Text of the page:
The story of Delaware County's stolen Chihuahua got a little weirder yesterday when Springfield police announced that the $1,400 pooch had mysteriously returned to the scene of the crime.

A sales clerk at We Love Pets - which has reported three high-priced dog thefts this year - received a phone call Saturday night from an unidentified woman who said that the pup was behind the store, according to police.

"They got a call almost at closing time that the puppy was outside the back door in a Black and Decker toolbox," said Springfield Police Lt. William Clark.

The light-gray Chihuahua was stolen from the store Dec. 19 by a man in his 20s who hopped in his getaway driver's Ford pickup truck. It was the latest dognapping in what appears to be a national trend.

Police don't know how or why the dog was returned to the pet shop in the Stoney Creek Shopping Center, on Baltimore Pike.

So, go ahead, pick a theory.

Did the dog-snatchers have a change of heart? A guilt-ridden girlfriend returning her Christmas present? Maybe someone bought a suspiciously cheap puppy and had an epiphany when they picked up the newspaper?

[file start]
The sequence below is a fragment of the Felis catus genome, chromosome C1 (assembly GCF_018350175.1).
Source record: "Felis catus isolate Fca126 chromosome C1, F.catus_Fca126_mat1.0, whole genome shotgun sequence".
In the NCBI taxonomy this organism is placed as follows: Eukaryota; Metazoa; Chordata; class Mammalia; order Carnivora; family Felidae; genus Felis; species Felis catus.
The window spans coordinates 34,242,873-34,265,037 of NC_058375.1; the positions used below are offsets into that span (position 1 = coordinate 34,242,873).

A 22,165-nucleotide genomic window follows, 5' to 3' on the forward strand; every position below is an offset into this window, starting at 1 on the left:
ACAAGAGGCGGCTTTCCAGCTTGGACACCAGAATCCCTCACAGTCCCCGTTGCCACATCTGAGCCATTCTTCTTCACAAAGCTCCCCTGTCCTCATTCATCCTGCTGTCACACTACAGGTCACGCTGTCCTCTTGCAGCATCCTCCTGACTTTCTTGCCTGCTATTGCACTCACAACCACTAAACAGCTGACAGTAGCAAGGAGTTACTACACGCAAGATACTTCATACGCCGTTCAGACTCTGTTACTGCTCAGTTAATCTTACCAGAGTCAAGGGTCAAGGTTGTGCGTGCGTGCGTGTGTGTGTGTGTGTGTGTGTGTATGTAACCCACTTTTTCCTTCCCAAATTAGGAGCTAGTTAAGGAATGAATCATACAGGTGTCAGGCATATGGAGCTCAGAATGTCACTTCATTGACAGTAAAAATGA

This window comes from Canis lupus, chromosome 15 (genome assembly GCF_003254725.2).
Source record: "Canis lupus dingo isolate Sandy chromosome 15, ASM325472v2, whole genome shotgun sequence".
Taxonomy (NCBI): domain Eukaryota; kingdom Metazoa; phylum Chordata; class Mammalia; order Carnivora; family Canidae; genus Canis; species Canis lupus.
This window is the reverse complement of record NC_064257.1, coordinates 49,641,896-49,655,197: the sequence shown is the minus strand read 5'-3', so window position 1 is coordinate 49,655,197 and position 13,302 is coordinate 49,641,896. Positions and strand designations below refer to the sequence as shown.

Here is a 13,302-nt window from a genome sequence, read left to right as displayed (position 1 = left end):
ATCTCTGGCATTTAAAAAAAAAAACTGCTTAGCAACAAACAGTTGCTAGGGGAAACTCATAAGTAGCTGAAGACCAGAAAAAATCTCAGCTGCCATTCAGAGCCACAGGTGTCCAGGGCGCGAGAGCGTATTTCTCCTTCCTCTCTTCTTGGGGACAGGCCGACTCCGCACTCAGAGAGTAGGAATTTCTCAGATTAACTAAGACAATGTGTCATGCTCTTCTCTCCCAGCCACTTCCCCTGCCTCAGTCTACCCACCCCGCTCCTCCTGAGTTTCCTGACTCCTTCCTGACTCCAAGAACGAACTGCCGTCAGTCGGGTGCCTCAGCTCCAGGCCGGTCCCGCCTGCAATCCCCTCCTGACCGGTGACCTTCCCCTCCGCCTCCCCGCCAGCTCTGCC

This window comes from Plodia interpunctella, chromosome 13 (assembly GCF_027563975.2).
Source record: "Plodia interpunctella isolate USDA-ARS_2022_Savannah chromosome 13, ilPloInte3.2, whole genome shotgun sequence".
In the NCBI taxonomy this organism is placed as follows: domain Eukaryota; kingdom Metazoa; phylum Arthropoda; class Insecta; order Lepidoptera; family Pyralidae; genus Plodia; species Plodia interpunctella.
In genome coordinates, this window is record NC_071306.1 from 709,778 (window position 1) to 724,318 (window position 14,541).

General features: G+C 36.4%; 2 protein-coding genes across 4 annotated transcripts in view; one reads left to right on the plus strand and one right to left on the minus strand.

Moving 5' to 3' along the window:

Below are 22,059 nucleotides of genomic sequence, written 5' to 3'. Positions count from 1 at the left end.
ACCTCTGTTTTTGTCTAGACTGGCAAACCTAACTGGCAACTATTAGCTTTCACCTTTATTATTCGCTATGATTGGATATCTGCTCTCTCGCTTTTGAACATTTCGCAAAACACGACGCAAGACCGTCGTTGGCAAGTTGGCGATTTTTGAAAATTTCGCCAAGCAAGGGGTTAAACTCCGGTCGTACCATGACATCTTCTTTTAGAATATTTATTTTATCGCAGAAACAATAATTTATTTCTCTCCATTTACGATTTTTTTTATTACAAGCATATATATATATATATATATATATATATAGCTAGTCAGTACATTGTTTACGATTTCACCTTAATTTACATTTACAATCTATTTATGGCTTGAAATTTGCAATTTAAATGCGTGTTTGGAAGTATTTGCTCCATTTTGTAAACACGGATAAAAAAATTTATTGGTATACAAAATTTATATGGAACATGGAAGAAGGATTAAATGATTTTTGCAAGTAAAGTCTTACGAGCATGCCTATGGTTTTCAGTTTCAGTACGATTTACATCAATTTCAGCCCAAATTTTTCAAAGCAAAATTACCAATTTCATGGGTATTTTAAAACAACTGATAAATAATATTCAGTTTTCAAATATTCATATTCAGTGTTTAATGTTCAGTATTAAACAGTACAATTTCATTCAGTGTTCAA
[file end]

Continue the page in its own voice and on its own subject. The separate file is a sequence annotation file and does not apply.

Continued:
Clark said that the dog didn't appear to have been harmed or malnourished.

"It looked like it was well kept and taken care of," he said.

In January, We Love Pets reported that two men stole a black pug and a maltipom - each valued at about $1,000 - then sped off in a Cadillac Escalade that was waiting behind the store.

"They were never recovered, no arrests," Clark said.

The owner of We Love Pets has declined to comment on the thefts.

Lisa Peterson, spokeswoman for the American Kennel Club, said that she is tracking about 135 dognappings nationwide this year, nearly twice as many as last year.

Some of the dogs, particularly small and expensive breeds, are stolen to sell on the black market, or held for ransom, she said.

"As much as we love our dogs and are horrified when this happens, the dogs also become victims, and they are put into a situation that is very stressful for them as well," Peterson said.

Publicity seems to be among the factors that can lead to a dog's safe recovery.

"Widespread media coverage has played a part in getting dogs returned," Peterson said.

Police haven't made any arrests in the most recent theft. But the case isn't closed just because the dog has been returned.

"It's an open investigation," Clark said. "We're still trying to get the guy identified."